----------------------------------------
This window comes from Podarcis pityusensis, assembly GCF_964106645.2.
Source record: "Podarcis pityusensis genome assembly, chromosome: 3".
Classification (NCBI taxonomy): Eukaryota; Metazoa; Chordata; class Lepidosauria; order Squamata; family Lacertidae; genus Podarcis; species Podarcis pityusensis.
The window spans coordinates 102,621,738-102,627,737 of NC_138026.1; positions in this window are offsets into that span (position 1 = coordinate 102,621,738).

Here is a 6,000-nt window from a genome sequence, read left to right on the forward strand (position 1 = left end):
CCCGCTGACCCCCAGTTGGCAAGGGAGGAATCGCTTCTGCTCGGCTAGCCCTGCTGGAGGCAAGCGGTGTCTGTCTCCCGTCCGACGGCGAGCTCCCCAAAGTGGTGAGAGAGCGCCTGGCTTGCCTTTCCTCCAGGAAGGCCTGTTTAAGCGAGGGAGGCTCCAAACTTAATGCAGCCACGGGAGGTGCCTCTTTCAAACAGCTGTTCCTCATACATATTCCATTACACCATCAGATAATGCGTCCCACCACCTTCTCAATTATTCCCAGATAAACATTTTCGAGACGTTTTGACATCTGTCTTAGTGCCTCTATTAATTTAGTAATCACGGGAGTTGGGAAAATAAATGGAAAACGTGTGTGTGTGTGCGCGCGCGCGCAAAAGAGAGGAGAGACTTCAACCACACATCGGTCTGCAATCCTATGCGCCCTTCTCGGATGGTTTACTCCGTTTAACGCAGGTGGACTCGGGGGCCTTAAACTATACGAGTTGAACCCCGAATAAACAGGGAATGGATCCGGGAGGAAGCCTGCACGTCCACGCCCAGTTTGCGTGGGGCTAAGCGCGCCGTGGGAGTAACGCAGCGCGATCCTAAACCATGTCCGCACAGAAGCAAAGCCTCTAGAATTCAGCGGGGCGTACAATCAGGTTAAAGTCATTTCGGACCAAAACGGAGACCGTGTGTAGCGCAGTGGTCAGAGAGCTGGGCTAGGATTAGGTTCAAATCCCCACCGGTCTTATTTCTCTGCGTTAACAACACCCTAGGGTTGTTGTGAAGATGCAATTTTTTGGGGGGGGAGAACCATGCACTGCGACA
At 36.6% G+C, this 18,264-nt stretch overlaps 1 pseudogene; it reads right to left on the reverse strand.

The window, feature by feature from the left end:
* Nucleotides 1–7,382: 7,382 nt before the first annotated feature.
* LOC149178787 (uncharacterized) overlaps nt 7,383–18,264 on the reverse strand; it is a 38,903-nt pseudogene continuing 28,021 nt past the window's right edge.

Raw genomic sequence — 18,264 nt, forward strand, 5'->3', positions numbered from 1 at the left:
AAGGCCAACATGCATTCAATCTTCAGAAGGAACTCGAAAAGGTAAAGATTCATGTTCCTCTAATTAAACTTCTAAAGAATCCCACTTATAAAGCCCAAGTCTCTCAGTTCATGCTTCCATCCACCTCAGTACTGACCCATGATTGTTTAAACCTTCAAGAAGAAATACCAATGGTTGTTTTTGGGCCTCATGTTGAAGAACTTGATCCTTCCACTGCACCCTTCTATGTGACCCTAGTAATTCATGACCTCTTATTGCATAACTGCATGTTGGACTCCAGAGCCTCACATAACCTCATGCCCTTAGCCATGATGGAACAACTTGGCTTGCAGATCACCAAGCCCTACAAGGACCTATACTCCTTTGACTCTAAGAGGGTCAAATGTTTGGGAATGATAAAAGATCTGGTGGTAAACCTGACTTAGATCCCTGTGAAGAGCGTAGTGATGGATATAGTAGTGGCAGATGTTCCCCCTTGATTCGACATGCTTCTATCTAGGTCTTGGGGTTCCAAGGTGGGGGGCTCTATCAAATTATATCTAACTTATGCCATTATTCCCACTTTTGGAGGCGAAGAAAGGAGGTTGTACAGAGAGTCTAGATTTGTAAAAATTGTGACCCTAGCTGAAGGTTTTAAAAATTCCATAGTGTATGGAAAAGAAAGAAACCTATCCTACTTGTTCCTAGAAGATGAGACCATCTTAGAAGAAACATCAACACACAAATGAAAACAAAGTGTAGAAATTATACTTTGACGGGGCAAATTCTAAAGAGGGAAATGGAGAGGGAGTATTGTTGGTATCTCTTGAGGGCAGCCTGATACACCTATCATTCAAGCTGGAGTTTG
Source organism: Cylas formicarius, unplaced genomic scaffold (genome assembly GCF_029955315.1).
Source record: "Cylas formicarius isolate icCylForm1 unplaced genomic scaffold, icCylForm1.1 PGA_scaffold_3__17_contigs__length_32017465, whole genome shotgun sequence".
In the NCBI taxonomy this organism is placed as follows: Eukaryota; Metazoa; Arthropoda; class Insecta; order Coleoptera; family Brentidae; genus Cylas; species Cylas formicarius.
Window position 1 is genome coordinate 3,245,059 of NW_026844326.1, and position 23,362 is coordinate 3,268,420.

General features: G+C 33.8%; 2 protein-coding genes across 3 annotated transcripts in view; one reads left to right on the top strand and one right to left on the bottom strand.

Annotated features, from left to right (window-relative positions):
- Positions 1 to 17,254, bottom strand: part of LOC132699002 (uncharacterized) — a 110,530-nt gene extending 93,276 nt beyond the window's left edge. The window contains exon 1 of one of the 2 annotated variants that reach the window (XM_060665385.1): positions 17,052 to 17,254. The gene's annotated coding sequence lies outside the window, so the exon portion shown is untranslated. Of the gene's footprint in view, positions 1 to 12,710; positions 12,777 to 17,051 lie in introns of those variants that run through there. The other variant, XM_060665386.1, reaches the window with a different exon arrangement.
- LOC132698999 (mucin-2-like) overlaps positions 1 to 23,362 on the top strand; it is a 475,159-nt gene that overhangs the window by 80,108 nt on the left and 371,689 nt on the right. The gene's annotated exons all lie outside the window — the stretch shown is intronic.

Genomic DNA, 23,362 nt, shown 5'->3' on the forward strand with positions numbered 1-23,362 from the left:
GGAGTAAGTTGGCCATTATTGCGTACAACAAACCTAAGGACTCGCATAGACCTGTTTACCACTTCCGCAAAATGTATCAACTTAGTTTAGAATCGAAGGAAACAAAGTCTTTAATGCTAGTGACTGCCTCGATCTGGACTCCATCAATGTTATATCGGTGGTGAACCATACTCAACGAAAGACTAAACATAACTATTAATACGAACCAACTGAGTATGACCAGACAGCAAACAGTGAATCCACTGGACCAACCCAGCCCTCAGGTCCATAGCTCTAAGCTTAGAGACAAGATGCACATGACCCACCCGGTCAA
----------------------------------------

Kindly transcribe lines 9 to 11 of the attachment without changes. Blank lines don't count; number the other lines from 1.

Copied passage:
* Nucleotides 1–7,382: 7,382 nt before the first annotated feature.
* LOC149178787 (uncharacterized) overlaps nt 7,383–18,264 on the reverse strand; it is a 38,903-nt pseudogene continuing 28,021 nt past the window's right edge.

Raw genomic sequence — 18,264 nt, forward strand, 5'->3', positions numbered from 1 at the left: